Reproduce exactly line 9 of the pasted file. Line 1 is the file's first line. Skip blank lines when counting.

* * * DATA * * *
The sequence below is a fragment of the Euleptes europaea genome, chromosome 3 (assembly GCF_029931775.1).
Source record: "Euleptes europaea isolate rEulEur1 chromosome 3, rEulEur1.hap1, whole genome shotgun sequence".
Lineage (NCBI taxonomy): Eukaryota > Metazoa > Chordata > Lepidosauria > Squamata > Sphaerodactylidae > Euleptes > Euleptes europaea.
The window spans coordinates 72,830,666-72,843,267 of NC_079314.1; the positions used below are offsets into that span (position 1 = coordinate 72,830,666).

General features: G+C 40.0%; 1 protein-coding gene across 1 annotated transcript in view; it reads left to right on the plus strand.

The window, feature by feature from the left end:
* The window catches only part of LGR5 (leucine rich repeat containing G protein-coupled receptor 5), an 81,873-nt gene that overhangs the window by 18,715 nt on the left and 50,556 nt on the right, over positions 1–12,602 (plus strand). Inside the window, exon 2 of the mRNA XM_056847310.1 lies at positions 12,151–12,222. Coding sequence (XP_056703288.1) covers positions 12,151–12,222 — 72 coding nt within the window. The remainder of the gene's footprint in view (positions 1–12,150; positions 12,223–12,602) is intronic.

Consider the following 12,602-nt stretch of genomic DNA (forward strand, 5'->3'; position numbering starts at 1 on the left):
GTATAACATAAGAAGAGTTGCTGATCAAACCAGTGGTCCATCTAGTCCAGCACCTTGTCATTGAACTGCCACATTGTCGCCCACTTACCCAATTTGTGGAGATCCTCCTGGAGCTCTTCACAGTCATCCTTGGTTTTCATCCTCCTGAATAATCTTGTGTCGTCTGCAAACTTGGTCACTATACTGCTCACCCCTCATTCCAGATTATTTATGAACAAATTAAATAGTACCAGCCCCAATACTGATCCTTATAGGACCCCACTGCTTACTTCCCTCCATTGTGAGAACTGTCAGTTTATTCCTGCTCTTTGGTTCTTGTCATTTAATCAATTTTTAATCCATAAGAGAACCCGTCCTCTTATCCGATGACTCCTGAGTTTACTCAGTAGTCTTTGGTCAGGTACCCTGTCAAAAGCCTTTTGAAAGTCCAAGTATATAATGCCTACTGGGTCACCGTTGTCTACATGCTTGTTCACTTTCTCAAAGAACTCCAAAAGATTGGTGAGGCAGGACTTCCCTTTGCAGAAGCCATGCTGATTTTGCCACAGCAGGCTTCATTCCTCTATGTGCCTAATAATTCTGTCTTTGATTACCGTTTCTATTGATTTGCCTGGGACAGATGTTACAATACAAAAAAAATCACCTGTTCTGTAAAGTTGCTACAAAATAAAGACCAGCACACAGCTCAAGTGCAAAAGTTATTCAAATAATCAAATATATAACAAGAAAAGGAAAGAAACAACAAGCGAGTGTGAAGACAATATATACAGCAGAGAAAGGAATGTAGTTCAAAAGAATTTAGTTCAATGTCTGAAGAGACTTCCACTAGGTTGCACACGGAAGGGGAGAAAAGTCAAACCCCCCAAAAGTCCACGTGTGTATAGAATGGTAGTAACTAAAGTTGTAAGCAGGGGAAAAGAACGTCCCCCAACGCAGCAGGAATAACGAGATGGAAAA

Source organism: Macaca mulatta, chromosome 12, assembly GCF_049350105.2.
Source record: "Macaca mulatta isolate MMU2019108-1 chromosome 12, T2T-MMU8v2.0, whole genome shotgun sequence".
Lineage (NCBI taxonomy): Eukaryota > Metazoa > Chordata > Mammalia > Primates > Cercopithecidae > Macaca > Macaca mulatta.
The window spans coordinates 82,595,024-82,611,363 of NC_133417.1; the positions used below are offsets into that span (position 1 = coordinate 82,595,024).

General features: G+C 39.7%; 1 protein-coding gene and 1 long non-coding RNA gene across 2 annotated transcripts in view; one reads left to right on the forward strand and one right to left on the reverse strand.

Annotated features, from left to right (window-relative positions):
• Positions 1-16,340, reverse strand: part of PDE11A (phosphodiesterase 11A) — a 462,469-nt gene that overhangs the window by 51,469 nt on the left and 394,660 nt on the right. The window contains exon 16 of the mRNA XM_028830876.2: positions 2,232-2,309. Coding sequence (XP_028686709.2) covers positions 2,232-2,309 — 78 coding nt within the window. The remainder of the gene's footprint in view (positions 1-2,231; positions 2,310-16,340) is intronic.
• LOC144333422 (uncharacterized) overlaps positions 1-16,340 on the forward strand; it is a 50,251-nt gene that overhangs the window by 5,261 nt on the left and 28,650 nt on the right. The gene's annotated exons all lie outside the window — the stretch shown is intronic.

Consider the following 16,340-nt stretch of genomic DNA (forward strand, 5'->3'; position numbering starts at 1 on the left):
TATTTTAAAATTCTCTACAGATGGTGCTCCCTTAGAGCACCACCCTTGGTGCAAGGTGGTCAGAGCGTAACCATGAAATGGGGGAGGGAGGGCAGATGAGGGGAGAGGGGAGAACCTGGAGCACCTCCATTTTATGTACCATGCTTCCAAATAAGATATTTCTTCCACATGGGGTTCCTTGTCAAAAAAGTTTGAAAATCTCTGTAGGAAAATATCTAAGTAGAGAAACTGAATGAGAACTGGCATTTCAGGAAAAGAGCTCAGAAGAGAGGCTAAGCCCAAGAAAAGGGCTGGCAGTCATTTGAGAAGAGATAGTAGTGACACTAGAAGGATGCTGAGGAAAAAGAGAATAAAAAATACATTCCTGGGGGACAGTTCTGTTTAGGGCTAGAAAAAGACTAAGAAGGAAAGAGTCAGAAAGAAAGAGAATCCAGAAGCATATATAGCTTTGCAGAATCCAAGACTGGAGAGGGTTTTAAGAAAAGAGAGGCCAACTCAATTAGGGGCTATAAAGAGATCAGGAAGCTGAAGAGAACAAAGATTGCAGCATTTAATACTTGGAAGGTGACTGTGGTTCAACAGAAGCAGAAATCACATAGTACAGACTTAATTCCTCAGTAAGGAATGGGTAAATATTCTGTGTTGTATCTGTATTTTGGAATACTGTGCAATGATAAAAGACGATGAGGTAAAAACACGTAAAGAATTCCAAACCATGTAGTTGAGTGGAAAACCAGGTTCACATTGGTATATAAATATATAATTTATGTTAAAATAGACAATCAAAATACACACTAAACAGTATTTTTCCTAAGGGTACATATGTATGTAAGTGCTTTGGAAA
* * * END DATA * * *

GTATAACATAAGAAGAGTTGCTGATCAAACCAGTGGTCCATCTAGTCCAGCACCTTGTCATTGAACTGCCACATTGTCGCCCACTTACCCAATTTGTGGAGATCCTCCTGGAGCTCTTCACAGTCATCCTTGGTTTTCATCCTCCTGAATAATCTTGTGTCGTCTGCAAACTTGGTCACTATACTGCTCACCCCTCATTCCAGATTATTTATGAACAAATTAAATAGTACCAGCCCCAATACTGATCCTTATAGGACCCCACTGCTTACTTCCCTCCATTGTGAGAACTGTCAGTTTATTCCTGCTCTTTGGTTCTTGTCATTTAATCAATTTTTAATCCATAAGAGAACCCGTCCTCTTATCCGATGACTCCTGAGTTTACTCAGTAGTCTTTGGTCAGGTACCCTGTCAAAAGCCTTTTGAAAGTCCAAGTATATAATGCCTACTGGGTCACCGTTGTCTACATGCTTGTTCACTTTCTCAAAGAACTCCAAAAGATTGGTGAGGCAGGACTTCCCTTTGCAGAAGCCATGCTGATTTTGCCACAGCAGGCTTCATTCCTCTATGTGCCTAATAATTCTGTCTTTGATTACCGTTTCTATTGATTTGCCTGGGACAGATGTTACAATACAAAAAAAATCACCTGTTCTGTAAAGTTGCTACAAAATAAAGACCAGCACACAGCTCAAGTGCAAAAGTTATTCAAATAATCAAATATATAACAAGAAAAGGAAAGAAACAACAAGCGAGTGTGAAGACAATATATACAGCAGAGAAAGGAATGTAGTTCAAAAGAATTTAGTTCAATGTCTGAAGAGACTTCCACTAGGTTGCACACGGAAGGGGAGAAAAGTCAAACCCCCCAAAAGTCCACGTGTGTATAGAATGGTAGTAACTAAAGTTGTAAGCAGGGGAAAAGAACGTCCCCCAACGCAGCAGGAATAACGAGATGGAAAA